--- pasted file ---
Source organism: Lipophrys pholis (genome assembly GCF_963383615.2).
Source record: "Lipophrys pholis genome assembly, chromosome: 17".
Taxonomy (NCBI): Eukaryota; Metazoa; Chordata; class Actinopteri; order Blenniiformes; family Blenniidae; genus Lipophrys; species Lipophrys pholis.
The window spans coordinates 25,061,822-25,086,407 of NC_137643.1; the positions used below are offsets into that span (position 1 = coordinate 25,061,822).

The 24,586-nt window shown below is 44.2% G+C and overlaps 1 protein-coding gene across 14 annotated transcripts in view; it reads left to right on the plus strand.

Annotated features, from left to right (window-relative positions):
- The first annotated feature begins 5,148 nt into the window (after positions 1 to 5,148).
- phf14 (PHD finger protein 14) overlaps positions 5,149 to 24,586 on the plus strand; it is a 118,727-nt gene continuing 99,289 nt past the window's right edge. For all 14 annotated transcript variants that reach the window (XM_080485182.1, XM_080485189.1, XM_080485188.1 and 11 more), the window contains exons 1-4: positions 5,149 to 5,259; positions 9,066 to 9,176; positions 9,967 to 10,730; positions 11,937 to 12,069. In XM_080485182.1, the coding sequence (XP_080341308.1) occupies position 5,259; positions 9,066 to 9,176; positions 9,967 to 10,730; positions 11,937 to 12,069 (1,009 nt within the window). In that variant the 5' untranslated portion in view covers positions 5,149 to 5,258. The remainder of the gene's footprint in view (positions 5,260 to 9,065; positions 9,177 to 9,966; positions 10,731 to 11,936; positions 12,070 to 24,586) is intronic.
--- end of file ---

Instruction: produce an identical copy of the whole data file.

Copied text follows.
Source organism: Lipophrys pholis (genome assembly GCF_963383615.2).
Source record: "Lipophrys pholis genome assembly, chromosome: 17".
Taxonomy (NCBI): Eukaryota; Metazoa; Chordata; class Actinopteri; order Blenniiformes; family Blenniidae; genus Lipophrys; species Lipophrys pholis.
The window spans coordinates 25,061,822-25,086,407 of NC_137643.1; the positions used below are offsets into that span (position 1 = coordinate 25,061,822).

The 24,586-nt window shown below is 44.2% G+C and overlaps 1 protein-coding gene across 14 annotated transcripts in view; it reads left to right on the plus strand.

Annotated features, from left to right (window-relative positions):
- The first annotated feature begins 5,148 nt into the window (after positions 1 to 5,148).
- phf14 (PHD finger protein 14) overlaps positions 5,149 to 24,586 on the plus strand; it is a 118,727-nt gene continuing 99,289 nt past the window's right edge. For all 14 annotated transcript variants that reach the window (XM_080485182.1, XM_080485189.1, XM_080485188.1 and 11 more), the window contains exons 1-4: positions 5,149 to 5,259; positions 9,066 to 9,176; positions 9,967 to 10,730; positions 11,937 to 12,069. In XM_080485182.1, the coding sequence (XP_080341308.1) occupies position 5,259; positions 9,066 to 9,176; positions 9,967 to 10,730; positions 11,937 to 12,069 (1,009 nt within the window). In that variant the 5' untranslated portion in view covers positions 5,149 to 5,258. The remainder of the gene's footprint in view (positions 5,260 to 9,065; positions 9,177 to 9,966; positions 10,731 to 11,936; positions 12,070 to 24,586) is intronic.